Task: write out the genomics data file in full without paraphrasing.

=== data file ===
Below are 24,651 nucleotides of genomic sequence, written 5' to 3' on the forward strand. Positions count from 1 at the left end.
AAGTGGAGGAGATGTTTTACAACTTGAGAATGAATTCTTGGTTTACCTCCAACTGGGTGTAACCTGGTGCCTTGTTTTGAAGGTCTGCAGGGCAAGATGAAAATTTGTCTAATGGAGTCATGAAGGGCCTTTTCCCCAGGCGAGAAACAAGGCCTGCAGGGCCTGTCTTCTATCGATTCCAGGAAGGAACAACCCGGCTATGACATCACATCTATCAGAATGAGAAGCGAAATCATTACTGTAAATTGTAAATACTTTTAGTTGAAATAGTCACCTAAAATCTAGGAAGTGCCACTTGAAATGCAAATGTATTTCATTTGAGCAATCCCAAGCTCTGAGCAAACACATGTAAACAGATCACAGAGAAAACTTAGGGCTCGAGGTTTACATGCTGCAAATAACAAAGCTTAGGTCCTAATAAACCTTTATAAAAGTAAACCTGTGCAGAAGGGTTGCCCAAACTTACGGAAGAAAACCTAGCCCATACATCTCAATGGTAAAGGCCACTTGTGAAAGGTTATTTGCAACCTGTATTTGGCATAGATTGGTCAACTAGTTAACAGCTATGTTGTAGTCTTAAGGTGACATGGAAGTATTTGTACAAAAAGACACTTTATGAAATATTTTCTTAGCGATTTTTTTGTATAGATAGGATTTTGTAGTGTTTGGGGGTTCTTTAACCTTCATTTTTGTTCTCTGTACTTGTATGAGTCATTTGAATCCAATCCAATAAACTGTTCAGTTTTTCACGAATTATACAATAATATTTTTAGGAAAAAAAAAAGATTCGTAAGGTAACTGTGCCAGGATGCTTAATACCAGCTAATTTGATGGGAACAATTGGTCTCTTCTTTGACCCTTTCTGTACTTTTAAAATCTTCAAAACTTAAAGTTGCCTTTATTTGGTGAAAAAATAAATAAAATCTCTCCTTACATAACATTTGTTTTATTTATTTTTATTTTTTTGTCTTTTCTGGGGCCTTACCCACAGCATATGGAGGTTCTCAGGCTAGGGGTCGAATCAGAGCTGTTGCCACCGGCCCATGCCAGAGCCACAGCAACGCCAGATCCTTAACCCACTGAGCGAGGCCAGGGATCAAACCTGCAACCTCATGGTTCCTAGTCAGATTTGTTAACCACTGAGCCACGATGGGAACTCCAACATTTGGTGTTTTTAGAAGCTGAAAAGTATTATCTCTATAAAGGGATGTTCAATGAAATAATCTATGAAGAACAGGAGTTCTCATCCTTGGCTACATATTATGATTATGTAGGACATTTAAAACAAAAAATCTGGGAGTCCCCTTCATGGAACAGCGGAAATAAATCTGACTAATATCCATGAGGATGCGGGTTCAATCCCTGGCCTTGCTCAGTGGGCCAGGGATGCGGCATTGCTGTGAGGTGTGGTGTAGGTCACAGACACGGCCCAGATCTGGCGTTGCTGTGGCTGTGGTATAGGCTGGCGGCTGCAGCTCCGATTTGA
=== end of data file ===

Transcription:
Below are 24,651 nucleotides of genomic sequence, written 5' to 3' on the forward strand. Positions count from 1 at the left end.
AAGTGGAGGAGATGTTTTACAACTTGAGAATGAATTCTTGGTTTACCTCCAACTGGGTGTAACCTGGTGCCTTGTTTTGAAGGTCTGCAGGGCAAGATGAAAATTTGTCTAATGGAGTCATGAAGGGCCTTTTCCCCAGGCGAGAAACAAGGCCTGCAGGGCCTGTCTTCTATCGATTCCAGGAAGGAACAACCCGGCTATGACATCACATCTATCAGAATGAGAAGCGAAATCATTACTGTAAATTGTAAATACTTTTAGTTGAAATAGTCACCTAAAATCTAGGAAGTGCCACTTGAAATGCAAATGTATTTCATTTGAGCAATCCCAAGCTCTGAGCAAACACATGTAAACAGATCACAGAGAAAACTTAGGGCTCGAGGTTTACATGCTGCAAATAACAAAGCTTAGGTCCTAATAAACCTTTATAAAAGTAAACCTGTGCAGAAGGGTTGCCCAAACTTACGGAAGAAAACCTAGCCCATACATCTCAATGGTAAAGGCCACTTGTGAAAGGTTATTTGCAACCTGTATTTGGCATAGATTGGTCAACTAGTTAACAGCTATGTTGTAGTCTTAAGGTGACATGGAAGTATTTGTACAAAAAGACACTTTATGAAATATTTTCTTAGCGATTTTTTTGTATAGATAGGATTTTGTAGTGTTTGGGGGTTCTTTAACCTTCATTTTTGTTCTCTGTACTTGTATGAGTCATTTGAATCCAATCCAATAAACTGTTCAGTTTTTCACGAATTATACAATAATATTTTTAGGAAAAAAAAAAGATTCGTAAGGTAACTGTGCCAGGATGCTTAATACCAGCTAATTTGATGGGAACAATTGGTCTCTTCTTTGACCCTTTCTGTACTTTTAAAATCTTCAAAACTTAAAGTTGCCTTTATTTGGTGAAAAAATAAATAAAATCTCTCCTTACATAACATTTGTTTTATTTATTTTTATTTTTTTGTCTTTTCTGGGGCCTTACCCACAGCATATGGAGGTTCTCAGGCTAGGGGTCGAATCAGAGCTGTTGCCACCGGCCCATGCCAGAGCCACAGCAACGCCAGATCCTTAACCCACTGAGCGAGGCCAGGGATCAAACCTGCAACCTCATGGTTCCTAGTCAGATTTGTTAACCACTGAGCCACGATGGGAACTCCAACATTTGGTGTTTTTAGAAGCTGAAAAGTATTATCTCTATAAAGGGATGTTCAATGAAATAATCTATGAAGAACAGGAGTTCTCATCCTTGGCTACATATTATGATTATGTAGGACATTTAAAACAAAAAATCTGGGAGTCCCCTTCATGGAACAGCGGAAATAAATCTGACTAATATCCATGAGGATGCGGGTTCAATCCCTGGCCTTGCTCAGTGGGCCAGGGATGCGGCATTGCTGTGAGGTGTGGTGTAGGTCACAGACACGGCCCAGATCTGGCGTTGCTGTGGCTGTGGTATAGGCTGGCGGCTGCAGCTCCGATTTGA